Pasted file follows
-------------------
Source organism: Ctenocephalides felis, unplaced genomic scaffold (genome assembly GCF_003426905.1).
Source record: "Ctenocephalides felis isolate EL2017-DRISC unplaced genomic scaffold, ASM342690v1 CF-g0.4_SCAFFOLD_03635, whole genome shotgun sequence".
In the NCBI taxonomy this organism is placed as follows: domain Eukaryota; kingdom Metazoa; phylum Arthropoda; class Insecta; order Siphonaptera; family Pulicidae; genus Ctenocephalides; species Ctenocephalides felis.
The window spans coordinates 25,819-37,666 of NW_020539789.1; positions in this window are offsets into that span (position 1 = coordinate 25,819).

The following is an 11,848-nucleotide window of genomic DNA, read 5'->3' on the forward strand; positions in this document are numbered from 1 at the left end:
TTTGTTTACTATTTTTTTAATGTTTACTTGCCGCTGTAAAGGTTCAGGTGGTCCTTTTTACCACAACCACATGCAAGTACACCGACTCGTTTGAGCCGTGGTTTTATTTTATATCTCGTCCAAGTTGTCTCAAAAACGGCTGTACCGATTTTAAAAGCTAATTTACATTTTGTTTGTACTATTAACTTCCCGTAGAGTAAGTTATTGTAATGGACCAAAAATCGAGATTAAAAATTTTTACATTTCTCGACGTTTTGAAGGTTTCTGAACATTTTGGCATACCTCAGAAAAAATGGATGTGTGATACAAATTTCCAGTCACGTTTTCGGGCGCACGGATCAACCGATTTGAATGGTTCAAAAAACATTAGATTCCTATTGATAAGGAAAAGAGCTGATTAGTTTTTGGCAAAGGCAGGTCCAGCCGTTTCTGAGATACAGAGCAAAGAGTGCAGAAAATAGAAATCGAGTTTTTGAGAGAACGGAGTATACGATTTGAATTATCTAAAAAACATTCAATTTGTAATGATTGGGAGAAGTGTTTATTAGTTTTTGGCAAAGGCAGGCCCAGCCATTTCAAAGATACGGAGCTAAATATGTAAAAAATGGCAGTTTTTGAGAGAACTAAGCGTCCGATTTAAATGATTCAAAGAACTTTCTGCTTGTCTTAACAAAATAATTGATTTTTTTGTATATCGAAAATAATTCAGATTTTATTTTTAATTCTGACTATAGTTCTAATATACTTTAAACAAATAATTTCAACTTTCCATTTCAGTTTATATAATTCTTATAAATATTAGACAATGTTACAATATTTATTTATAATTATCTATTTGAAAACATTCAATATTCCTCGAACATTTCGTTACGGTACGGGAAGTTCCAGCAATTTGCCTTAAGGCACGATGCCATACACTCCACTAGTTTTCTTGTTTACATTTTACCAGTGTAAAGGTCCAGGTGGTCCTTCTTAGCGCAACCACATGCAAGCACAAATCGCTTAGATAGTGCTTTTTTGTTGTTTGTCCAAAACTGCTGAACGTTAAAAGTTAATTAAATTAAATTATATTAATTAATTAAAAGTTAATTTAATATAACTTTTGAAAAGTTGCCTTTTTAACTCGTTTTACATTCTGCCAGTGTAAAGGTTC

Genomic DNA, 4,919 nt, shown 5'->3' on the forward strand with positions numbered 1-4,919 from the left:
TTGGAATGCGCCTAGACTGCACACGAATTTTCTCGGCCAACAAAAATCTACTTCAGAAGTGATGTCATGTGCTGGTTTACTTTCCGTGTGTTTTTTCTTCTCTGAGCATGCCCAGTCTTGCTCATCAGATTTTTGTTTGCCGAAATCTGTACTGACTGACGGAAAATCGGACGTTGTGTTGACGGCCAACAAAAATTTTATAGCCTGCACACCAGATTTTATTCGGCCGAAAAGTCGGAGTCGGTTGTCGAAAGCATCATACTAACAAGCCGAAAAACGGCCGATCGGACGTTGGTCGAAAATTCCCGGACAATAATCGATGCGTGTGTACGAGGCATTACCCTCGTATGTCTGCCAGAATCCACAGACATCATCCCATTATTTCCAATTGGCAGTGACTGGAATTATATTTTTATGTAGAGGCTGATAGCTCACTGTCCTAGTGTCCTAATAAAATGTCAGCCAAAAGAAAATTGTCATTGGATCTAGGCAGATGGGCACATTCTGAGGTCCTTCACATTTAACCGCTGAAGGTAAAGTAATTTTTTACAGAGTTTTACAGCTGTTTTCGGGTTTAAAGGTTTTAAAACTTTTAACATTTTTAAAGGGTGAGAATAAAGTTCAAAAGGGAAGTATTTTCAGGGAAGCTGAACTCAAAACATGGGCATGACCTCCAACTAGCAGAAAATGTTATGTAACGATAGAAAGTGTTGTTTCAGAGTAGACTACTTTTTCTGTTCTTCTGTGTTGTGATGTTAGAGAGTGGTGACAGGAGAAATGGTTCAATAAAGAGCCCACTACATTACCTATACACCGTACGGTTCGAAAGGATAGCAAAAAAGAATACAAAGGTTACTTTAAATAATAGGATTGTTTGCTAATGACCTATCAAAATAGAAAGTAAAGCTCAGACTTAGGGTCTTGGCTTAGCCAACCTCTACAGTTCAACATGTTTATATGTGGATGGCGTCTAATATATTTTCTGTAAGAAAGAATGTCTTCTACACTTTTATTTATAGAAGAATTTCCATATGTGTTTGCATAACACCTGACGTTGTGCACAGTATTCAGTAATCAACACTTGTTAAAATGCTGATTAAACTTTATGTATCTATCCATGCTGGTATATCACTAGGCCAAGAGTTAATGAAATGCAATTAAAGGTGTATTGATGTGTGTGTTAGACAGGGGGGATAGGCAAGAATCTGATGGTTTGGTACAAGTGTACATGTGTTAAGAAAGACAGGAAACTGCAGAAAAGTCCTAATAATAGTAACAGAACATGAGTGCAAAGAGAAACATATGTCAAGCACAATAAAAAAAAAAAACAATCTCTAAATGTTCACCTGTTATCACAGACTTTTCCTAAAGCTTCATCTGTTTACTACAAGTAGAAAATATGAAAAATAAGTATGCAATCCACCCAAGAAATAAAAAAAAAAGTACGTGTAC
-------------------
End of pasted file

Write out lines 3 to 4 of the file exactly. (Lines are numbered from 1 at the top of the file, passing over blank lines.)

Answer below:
In the NCBI taxonomy this organism is placed as follows: domain Eukaryota; kingdom Metazoa; phylum Arthropoda; class Insecta; order Siphonaptera; family Pulicidae; genus Ctenocephalides; species Ctenocephalides felis.
The window spans coordinates 25,819-37,666 of NW_020539789.1; positions in this window are offsets into that span (position 1 = coordinate 25,819).